We don’t need to write the huge std::pair<> again and again!

#include <iostream>
#include <string>

int main() {
    // Initialize a pair directly!
    auto my_pair = std::pair<int, std::string>(1, "Hello");

    std::cout << "First element : " << my_pair.first << std::endl;
    std::cout << "Second element : " << my_pair.second << std::endl;
    return 0;
}

Output

First element : 1
Second element : Hello

Indeed, we were able to directly initialize the pair variable.

Concise initialization using std::make_pair()

Another way of initializing a pair is to use the std::make_pair(T1 a, T2 b) function.

The advantage to this way is that we do have not to explicitly have to specify the types!

This makes writing short and concise code more easier! Look at the same example above, now rewritten using std::make_pair().

#include <iostream>
#include <string>

int main() {
    auto my_pair = std::make_pair(1, "Hello");

    std::cout << "First element : " << my_pair.first << std::endl;
    std::cout << "Second element : " << my_pair.second << std::endl;
    return 0;
}

I never once mentioned the type name here. auto and make_pair() did this work for us!

First element : 1
Second element : Hello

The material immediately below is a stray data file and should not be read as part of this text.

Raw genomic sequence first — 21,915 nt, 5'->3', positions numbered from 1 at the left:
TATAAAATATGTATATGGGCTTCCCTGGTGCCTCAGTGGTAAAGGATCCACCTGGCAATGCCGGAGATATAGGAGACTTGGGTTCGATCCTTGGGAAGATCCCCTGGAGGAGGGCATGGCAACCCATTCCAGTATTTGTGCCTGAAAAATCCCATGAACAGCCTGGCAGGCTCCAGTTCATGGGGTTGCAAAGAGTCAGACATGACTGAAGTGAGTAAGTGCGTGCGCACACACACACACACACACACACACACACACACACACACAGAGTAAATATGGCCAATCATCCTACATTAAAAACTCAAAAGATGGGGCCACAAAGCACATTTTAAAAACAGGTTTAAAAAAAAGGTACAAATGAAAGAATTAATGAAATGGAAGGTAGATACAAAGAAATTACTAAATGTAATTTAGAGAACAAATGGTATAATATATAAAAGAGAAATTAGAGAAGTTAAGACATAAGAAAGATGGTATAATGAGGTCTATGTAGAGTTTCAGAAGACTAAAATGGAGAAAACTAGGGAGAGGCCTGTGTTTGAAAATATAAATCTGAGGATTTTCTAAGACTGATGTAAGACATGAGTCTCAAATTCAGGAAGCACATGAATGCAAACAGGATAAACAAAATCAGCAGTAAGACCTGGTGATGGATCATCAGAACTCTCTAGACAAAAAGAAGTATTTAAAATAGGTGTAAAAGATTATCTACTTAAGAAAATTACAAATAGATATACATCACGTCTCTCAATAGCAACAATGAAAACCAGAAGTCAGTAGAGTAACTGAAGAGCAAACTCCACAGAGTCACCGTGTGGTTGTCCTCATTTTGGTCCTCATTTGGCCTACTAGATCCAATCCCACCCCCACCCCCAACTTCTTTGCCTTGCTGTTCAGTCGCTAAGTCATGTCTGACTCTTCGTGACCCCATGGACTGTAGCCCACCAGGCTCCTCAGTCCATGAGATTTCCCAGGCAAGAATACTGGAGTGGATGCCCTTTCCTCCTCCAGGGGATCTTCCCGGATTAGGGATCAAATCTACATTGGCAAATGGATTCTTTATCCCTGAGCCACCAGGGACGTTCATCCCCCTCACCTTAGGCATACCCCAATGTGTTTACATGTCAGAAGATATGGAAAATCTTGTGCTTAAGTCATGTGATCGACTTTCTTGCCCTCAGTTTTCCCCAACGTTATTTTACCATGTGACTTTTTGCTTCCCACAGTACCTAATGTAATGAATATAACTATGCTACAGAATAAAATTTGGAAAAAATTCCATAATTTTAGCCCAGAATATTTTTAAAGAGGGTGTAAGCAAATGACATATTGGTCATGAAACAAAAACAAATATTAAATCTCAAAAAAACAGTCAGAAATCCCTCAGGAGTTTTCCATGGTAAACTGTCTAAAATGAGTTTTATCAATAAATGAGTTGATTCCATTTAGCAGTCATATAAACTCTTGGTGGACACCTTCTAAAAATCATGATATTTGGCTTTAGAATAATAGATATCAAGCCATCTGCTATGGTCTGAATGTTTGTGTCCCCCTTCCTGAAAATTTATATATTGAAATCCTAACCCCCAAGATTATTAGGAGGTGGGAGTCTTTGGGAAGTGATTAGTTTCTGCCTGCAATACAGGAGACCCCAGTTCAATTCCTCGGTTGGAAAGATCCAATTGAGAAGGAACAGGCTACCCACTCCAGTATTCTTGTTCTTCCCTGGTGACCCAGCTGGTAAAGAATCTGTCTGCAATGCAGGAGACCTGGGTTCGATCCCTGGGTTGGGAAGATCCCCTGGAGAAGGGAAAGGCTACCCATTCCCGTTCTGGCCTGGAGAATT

Let’s now look at some other things that we can do with this container class!

Default Operators for std::pair

We’ll look at how we can compare two std::pair variables using logical operators.

  • If we want to assign a pair to another pair variable, using =, the first value of the first pair is assigned to the first value of the second pair. (Same for second element)
  • The != operator compares the first and second elements, and returns True only if any one of them are not equal.
  • Similarly, the == operator also does a corresponding comparison.
  • The <= and >= operators first check the first two elements of both pairs, and return the comparison. If they are equal, the second elements are compared.

To illustrate all these operators, a simple example may be easy to visualize.

#include <iostream> 
  
int main() 
{ 
    std::pair<int, int>pair1 = make_pair(10, 12); 
    std::pair<int, int>pair2 = make_pair(10, 14);